Given the parallels between our two cities, I’ve been watching San Francisco’s battle with gentrification and private bus systems with interest. Here’s an interesting quote from Rebecca Solnit, a Bay Area activist and writer, discussing the private buses that some Bay Area tech companies use to shuttle employees to the office:
The buses represent, first of all, accommodating people living in San Francisco even though they don’t work anywhere near here. So it’s really about making San Francisco Silicon Valley’s bedroom community.
Second of all, it’s privatizing public transit. In another era, the captains of industry would have said, “OK, our workers live here, our factory is there; let’s encourage, enforce, and subsidize the improvement of public transit.” Caltrain does run down there. We could have beefed up that system and had a tremendously efficient train system, with trains leaving every 15 minutes or so for the peninsula—and it would be so much more environmental, too. Instead we have these luxury coaches picking people up at public bus stops in such a way that they’re displacing the city buses.
I’m not going to dissect the entire piece. You can find a great takedown here. I want to ask a narrower question: was there ever really a golden era in the past where “captains of industry” subsidized public transit? I’m sure you can find a few examples, but you’ll probably find more examples of private industry ripping out public transit, advocating for freeways, or building and profiting on transit (in the case of Seattle’s original streetcars, New York’s subways).
In trying to understand San Francisco’s troubles, It helps to remember just how big the Bay Area is. It’s 45 miles from downtown San Francisco to Cupertino. That’s more like Seattle to Snoqualmie Pass than Seattle to Redmond. In that distance you have many different counties and transit jurisdictions, compounded by the fact that inter-county transit planning in California is notoriously terrible.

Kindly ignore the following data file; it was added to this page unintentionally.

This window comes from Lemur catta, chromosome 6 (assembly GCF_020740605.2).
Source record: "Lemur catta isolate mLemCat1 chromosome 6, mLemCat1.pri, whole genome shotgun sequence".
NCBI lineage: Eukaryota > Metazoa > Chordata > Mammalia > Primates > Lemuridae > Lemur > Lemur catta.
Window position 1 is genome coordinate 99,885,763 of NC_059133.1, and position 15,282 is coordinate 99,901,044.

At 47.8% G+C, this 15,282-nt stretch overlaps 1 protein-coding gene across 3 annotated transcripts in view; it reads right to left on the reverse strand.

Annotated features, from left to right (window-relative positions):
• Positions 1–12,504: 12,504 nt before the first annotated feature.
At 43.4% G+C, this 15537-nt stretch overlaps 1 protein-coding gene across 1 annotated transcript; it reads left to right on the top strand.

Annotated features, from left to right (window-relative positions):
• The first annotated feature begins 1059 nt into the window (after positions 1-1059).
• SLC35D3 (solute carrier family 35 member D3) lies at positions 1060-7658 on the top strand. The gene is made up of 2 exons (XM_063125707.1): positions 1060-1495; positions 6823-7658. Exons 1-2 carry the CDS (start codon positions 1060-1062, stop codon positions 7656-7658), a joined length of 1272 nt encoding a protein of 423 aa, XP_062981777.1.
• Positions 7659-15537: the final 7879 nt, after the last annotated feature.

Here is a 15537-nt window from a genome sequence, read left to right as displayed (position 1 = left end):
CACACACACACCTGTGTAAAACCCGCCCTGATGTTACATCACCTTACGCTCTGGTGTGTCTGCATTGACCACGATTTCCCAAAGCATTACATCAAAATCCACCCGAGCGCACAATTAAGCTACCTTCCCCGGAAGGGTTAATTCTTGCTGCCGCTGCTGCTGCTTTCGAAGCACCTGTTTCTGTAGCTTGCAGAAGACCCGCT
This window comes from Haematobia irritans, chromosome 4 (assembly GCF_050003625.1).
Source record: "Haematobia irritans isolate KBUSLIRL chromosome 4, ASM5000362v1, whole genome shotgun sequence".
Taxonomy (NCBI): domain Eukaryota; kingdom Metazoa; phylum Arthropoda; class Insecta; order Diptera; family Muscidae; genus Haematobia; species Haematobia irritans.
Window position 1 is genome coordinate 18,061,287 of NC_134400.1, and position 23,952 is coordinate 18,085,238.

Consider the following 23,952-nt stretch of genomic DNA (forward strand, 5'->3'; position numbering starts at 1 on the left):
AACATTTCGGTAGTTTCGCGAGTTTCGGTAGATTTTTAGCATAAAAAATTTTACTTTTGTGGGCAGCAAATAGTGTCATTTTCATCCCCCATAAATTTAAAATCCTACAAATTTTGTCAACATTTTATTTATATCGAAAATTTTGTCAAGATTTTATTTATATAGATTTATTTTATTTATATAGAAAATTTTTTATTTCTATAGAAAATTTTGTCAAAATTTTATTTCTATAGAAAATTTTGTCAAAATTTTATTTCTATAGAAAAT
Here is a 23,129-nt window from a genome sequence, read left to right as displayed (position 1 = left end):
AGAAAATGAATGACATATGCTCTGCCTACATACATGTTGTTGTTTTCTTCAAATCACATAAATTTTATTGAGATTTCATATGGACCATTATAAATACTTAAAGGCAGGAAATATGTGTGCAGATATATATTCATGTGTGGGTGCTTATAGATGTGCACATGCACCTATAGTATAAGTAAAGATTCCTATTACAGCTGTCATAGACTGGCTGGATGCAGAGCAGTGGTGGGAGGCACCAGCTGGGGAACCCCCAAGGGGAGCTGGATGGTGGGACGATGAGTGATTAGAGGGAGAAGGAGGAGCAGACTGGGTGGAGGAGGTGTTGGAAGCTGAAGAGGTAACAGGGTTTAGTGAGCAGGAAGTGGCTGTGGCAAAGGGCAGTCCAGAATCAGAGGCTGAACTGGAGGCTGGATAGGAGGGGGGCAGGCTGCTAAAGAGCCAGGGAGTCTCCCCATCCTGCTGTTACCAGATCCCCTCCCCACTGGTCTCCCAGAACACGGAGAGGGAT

On top of that, public and private companies work on completely different time scales. Even if, say, Facebook, found a willing transit agency to partner with on a public transit investment, I would imagine the conversation went something like this:
Facebook: We like to move fast and break things. We’d like to fund some buses between Palo Alto and the Mission District starting next month.
Bay Area Transit Agency: Great! We’ll conduct an environmental impact study and get back to you in 2019.
Facebook: OK, thanks for the chat. We’re going to go ahead and order some private buses now.
Not to say that these kind of public-private partnerships are impossible. Here in Seattle, we have a few good examples, such as the extra buses funded by the First Hill hospitals, Microsoft’s investments around Overlake, and Amazon’s investment in the Streetcar in South Lake Union. And while Microsoft does run its own shuttles, at least they try to run distinct routes from Metro. Did Apple, Google, or Facebook even make an effort to coordinate with an agency before going their own way? I’d love to know. As of Monday, at least, the buses will be charged a nominal fee by the city of San Francisco, though the fees are limited by state law to “covering the costs of overseeing the program.
Honestly, the solutions to the Bay Area’s woes (and I use that term loosely — most cities in America would give their right arm for these “woes”) are straightforward and boring: (1) build denser, more walkable communities everywhere, from The Mission to Palo Alto to Fremont, (2) abandon office parks for more transit-oriented employment centers, and (3) improve mobility by making better use of existing transportation infrastructure and building new infrastructure where warranted.
Easy to say, hard to do, of course. But there are some bright spots to point to. Google is leasing more property in San Francisco. Yahoo’s moving downtown as well. That’l probably drive rents up even higher in the short term, but it’s the right move.